I suggest that when you buy tinned dog food, take out a chunk of meat and test it. Some manufacturers use real cuts of meat. Others use meat meal mixed with starch and shape it into sausage-like chunks. Press the chunk you’re testing flat with a spoon. If you see fibres, you’ve got meat. If it goes flat, you’ve got sausage.
And to really confuse you, I’d say this: all meat is OK, the problem is how it’s cooked. If you take meat and BBQ it, then it’s probably good quality protein to start with, but is the end product good for you? No, because protein subjected to high-temperature cooking releases nitrosamines which are thought to be cancer causing.
Now typical dry dog food and some canned food is cooked at very high temperatures like 300°C so that it cooks really fast. One minute you’ve got meat; the next you’ve got kibble. After this, the meat is denatured. It looks awful and doesn’t taste too good either, so flavouring and other additives are added.
Manufacturers are constrained by laws on how pet food has to be prepared, and each country has its own rules. Addiction dog wet food is made from fresh meat and cooked at about 130°C. We also make dry food as there is a demand but really we’re trying to educate people to use less dry food.
Proper foods: Dr Jean-Paul Ly believes that healthy pets should have a balanced diet of raw and cooked food
Should I cook for my dog? Or is there a product that I can buy?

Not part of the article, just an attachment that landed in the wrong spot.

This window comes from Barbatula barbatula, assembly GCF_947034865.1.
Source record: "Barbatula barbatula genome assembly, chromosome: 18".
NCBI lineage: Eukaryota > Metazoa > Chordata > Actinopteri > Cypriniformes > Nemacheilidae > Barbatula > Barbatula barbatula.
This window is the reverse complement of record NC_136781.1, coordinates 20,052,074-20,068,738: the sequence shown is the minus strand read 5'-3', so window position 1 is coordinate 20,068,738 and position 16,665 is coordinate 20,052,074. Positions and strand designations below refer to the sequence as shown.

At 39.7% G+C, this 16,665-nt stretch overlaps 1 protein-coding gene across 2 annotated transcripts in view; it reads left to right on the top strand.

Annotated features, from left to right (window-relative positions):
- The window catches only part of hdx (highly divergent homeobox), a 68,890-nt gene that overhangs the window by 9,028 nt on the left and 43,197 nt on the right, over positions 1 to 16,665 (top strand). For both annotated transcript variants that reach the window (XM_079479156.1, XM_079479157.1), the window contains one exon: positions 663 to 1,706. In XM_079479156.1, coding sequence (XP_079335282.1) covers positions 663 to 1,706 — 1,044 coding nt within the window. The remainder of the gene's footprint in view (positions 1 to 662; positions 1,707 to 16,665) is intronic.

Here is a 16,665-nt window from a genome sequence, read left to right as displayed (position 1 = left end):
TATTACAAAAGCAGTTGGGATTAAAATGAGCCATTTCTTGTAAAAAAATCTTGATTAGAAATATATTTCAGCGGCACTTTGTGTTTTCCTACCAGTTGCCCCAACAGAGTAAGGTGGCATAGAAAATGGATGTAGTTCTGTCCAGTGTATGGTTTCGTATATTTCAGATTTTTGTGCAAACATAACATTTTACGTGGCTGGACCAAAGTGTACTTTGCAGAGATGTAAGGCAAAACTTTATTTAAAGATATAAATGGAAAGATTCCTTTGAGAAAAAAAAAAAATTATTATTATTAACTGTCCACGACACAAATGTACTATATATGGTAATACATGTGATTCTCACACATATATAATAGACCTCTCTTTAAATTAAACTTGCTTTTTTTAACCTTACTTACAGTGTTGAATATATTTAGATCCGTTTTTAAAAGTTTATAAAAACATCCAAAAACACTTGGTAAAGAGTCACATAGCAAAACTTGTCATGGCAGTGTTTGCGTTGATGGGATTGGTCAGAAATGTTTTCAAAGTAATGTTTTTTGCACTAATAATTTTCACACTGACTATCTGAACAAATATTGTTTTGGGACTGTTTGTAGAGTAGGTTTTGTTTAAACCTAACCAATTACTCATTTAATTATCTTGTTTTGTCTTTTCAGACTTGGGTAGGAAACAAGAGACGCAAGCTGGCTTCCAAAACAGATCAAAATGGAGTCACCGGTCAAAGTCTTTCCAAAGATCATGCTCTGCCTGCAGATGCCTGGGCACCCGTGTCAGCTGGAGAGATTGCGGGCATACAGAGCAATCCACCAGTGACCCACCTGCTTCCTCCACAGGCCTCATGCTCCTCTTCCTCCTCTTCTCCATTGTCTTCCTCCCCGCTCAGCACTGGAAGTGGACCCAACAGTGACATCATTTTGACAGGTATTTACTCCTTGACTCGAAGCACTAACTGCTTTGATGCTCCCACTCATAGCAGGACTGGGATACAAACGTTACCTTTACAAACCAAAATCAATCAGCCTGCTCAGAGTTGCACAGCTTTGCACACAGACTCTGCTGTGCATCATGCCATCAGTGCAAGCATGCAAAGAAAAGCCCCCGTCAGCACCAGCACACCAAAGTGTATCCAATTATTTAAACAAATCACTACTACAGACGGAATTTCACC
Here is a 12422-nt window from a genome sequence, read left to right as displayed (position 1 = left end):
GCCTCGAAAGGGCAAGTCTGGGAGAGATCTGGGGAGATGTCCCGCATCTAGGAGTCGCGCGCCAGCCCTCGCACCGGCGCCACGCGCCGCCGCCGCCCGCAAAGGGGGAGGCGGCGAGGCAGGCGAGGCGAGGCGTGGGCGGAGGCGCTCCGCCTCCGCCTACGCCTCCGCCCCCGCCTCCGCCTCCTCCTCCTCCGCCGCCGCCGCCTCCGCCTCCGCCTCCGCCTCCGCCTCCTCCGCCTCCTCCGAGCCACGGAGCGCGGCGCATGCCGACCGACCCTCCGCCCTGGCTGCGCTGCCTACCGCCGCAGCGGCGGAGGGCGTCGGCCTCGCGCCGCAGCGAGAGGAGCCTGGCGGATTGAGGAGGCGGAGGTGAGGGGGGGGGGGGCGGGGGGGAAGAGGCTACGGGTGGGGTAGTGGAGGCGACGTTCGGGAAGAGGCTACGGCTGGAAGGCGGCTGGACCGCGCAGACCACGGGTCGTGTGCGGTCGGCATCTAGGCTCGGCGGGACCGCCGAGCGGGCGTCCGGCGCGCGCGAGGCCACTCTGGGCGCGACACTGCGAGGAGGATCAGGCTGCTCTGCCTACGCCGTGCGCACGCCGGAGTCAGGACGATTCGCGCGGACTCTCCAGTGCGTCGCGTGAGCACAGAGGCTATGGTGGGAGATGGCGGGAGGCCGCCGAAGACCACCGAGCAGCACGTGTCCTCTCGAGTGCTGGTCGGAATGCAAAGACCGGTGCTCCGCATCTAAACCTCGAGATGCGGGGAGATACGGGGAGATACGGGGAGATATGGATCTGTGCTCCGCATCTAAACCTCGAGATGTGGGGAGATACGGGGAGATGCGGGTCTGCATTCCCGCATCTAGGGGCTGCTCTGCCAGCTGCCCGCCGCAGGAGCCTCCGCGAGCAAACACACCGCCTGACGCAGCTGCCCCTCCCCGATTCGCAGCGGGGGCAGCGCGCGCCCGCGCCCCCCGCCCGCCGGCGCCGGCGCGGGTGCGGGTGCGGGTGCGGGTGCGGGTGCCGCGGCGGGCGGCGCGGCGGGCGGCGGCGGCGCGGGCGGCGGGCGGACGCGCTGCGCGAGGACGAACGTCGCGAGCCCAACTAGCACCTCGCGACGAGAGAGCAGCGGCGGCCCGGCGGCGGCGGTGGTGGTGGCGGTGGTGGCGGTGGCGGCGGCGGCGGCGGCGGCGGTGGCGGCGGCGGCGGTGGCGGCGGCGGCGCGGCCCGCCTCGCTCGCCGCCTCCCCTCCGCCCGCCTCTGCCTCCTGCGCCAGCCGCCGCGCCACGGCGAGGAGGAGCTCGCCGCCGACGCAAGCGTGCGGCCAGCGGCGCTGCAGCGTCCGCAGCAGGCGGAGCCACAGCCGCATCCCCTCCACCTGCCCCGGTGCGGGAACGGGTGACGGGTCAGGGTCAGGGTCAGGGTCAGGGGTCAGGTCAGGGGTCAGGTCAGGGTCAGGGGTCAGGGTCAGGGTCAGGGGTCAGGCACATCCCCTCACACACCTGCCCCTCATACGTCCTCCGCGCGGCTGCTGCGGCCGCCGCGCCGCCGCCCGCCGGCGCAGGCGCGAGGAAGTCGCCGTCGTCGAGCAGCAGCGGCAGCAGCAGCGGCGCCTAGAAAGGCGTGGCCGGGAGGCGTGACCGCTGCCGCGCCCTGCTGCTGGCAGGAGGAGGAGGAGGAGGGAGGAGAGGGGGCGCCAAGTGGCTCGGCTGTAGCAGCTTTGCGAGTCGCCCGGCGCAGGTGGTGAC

I believe that healthy pets have a balanced diet that is a mix of fresh cooked food and raw food. We’re all busy so you would have some dehydrated food and commercial wet food standing by. If you must use kibble, add it sparingly.
When I cook for my dogs Kahn, Jazz and Panda, I use meat that’s been frozen and thawed because the freezing process gets rid of parasites. As long as you’re using good quality meat, it doesn’t matter what it is.
I add green veggy like spinach and cruciferous veggy like broccoli. I blanch these a bit so they’re easier to digest. Carrot sticks are great for cleaning teeth. Wheat grass is wonderful because it contains a lot of vitamins as well as superoxide dismutase, an enzyme that helps break down potentially harmful oxygen molecules in cells, thereby preventing tissue damage. I like using potatoes and brown rice as starch; but remember, these must be cooked! Finally, I feed my dogs fresh papaya every day. It’s chockfull of vitamins and dirt-cheap too – irresistible!
One thing: if your pet is new to this, then start slowly. Half-cook the food and mix it with the current diet for a week. Then slowly increase the raw food percentage.
If you’re not up for cooking every day, Addiction has a raw dehydrated food that’s balanced. It’s gently dehydrated in fan oven that produces even heat at 60-65°C so the enzymes are preserved. It’s convenient but not to be regarded as a total substitute for fresh food.
Ellen Whyte lives with three cats but sneaks out to visit dog friends regularly. She has a blog at blog.lepak.com.